William Eggleston portraits at the National Portrait Gallery

Words by
Robert Sutton-Mattocks

16th September 2016

A new exhibition explores American photographer William Eggleston's distinguished career with 100 works that capture life at its most brilliant and mundane.

The iconic American photographer William Eggleston once said; “Now you must not take anything for granted when you are looking at a picture. Never do that. Every single little tiny space on that page works and counts.” It is a philosophy every bit as valuable when we take our eyes away from the lens.


At the National Portrait Gallery in London, a new exhibition dedicated to Eggleston’s work is punctuated with snapshots of daily life in small town America. There are perms and exuberant 1970’s fashion in vibrant abundance. His work expresses how a seemingly quotidian journey can reveal a treasure trove of photographic inspiration. An evening shopping trip could provide more than the ingredients for your supper, as captured in a stunning image of a young supermarket worker pushing a stack of trollies; his swept-back blond hair illuminated in the golden evening light. The Nightclub Portraits channel the retro glamour of early morning revellers, one image highlights the increasing democratisation of fashion of the 1970’s, where a nameless club-goer in his gladrags can look as every bit as glamorous as one of the photographer’s own celebrated friends, which included such luminaries as Andy Warhol and actor Denis Hopper. However, Eggleston doesn’t search for the extraordinary or unusual; he doesn’t look for decisive moments, but captures the inherent beauty of the everyday and the ordinary person.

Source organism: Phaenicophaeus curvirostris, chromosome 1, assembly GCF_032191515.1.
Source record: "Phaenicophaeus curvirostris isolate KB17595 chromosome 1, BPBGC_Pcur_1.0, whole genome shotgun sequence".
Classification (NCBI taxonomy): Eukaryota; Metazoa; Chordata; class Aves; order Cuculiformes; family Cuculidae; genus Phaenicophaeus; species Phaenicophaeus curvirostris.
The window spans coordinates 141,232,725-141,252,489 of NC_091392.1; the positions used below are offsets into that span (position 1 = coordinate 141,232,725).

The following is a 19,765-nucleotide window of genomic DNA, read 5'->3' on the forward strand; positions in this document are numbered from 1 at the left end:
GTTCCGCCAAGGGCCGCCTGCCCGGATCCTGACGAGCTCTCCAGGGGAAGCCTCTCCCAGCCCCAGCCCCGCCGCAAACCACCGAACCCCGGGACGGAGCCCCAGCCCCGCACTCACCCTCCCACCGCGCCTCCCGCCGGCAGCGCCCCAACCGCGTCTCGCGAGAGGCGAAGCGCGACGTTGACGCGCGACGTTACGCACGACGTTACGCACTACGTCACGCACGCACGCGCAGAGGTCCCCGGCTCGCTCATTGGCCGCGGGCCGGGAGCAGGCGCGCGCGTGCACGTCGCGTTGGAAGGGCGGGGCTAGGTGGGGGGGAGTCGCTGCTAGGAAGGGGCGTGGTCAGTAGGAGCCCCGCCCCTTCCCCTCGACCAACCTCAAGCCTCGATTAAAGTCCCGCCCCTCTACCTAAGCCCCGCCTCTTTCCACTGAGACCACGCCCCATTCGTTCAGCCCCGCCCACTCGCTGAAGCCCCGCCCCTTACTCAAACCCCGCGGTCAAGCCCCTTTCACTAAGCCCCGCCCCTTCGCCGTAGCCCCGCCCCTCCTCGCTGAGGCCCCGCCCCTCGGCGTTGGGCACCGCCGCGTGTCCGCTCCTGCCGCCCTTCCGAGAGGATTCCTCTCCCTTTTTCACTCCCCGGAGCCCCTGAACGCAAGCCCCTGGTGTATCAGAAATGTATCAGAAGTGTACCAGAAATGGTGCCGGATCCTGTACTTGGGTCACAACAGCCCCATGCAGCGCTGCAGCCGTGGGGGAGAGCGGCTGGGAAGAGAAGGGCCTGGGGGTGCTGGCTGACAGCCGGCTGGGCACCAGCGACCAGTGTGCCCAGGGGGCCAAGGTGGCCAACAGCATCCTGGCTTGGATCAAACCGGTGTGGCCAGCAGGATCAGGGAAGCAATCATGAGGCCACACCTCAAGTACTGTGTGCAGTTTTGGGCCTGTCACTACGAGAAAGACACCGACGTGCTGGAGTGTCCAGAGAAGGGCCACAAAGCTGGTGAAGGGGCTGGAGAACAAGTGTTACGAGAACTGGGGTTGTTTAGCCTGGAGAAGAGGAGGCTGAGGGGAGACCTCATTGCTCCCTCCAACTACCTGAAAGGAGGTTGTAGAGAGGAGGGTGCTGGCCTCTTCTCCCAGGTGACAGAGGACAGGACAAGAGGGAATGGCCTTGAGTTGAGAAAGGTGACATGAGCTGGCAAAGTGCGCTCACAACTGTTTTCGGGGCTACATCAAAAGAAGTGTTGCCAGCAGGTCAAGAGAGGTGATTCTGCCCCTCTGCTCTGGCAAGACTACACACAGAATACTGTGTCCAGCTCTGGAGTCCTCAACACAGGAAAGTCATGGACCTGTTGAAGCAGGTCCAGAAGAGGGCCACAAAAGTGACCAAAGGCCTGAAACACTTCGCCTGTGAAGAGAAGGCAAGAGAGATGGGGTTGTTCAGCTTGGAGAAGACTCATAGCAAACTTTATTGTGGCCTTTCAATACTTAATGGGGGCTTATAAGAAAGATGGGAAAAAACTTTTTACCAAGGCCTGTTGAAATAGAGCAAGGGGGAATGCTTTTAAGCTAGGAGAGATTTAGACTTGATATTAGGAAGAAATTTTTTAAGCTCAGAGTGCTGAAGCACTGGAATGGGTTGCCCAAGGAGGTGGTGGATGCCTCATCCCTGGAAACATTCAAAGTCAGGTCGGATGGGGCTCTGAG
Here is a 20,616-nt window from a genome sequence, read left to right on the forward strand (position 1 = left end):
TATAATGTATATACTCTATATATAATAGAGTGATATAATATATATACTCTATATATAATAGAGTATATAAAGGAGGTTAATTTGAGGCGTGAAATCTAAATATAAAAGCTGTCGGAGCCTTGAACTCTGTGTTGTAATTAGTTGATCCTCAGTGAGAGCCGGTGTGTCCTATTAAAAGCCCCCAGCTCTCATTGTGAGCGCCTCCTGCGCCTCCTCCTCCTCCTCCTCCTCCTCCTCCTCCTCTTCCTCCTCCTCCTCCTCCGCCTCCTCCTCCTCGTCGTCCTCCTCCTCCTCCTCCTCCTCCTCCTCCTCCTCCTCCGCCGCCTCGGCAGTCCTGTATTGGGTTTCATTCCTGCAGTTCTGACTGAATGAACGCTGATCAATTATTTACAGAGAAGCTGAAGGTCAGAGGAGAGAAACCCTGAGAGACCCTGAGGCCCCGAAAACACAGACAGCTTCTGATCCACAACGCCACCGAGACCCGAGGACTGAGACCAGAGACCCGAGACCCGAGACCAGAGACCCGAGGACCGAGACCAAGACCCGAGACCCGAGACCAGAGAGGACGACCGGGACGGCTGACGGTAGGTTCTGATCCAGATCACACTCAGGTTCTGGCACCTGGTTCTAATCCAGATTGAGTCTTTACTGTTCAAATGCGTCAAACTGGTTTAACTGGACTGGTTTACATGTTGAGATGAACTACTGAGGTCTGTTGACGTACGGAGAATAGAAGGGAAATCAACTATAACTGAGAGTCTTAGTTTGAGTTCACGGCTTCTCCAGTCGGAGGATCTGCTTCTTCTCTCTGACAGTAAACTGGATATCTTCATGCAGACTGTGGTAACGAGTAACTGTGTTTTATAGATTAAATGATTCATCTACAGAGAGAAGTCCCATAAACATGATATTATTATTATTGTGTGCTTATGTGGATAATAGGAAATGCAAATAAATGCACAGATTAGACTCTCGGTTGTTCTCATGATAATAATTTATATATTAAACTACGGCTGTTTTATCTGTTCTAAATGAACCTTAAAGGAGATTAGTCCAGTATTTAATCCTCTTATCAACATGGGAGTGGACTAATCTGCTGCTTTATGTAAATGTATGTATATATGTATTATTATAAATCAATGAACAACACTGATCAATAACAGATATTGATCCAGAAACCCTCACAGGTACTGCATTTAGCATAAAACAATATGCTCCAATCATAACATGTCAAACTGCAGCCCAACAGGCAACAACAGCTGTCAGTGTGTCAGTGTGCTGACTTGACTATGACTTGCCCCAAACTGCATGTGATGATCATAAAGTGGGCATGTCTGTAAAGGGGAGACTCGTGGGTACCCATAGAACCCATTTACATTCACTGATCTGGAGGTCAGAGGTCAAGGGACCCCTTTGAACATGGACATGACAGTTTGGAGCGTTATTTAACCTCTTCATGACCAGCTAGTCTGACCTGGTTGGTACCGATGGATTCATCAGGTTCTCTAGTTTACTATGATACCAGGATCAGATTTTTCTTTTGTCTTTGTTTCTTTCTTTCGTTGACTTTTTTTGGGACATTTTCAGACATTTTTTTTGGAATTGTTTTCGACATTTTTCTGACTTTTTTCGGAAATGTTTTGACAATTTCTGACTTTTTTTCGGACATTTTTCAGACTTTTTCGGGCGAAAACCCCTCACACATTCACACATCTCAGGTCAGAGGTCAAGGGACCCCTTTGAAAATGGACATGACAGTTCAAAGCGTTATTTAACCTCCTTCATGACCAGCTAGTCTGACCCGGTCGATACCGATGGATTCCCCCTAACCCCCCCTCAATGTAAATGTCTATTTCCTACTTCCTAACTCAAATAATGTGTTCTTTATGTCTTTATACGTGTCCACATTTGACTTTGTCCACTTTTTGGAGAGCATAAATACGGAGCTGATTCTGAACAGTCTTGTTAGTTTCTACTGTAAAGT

Now you must not take anything for granted when you are looking at a picture. Never do that

Eggleston has never left his hometown of Memphis, having lived there for more than 75 years. Photography pilgrims make the journey to his hometown expecting a photogenic wonderland – many are surprised by the sheer mundanity of it, even its ugliness. This is the genius of his work; making people re-evaluate their sense of place, delve deeper into their environs and appreciate the small things around them.

Other highlights on show include the photographer’s 1978 sketchbook, which provides an insight into a profoundly creative mind. The pages are awash with colour and reflect Eggleston’s fascination with abstract expressionism and the artist Wassily Kandinsky. Moreover, the presence of his early black and white images help to contrast the revolutionary impact of colour photography.

The National Portrait Gallery exhibition features many hitherto unseen works, which are usually closely guarded in Eggleston’s private collection. It is a rare opportunity to see them on public display, and a privilege to glimpse the genius of such a pioneering photographic portraitist.

William Eggleston Portraits runs at the National Portrait Gallery, St Martin’s Place until 23rd October 2016.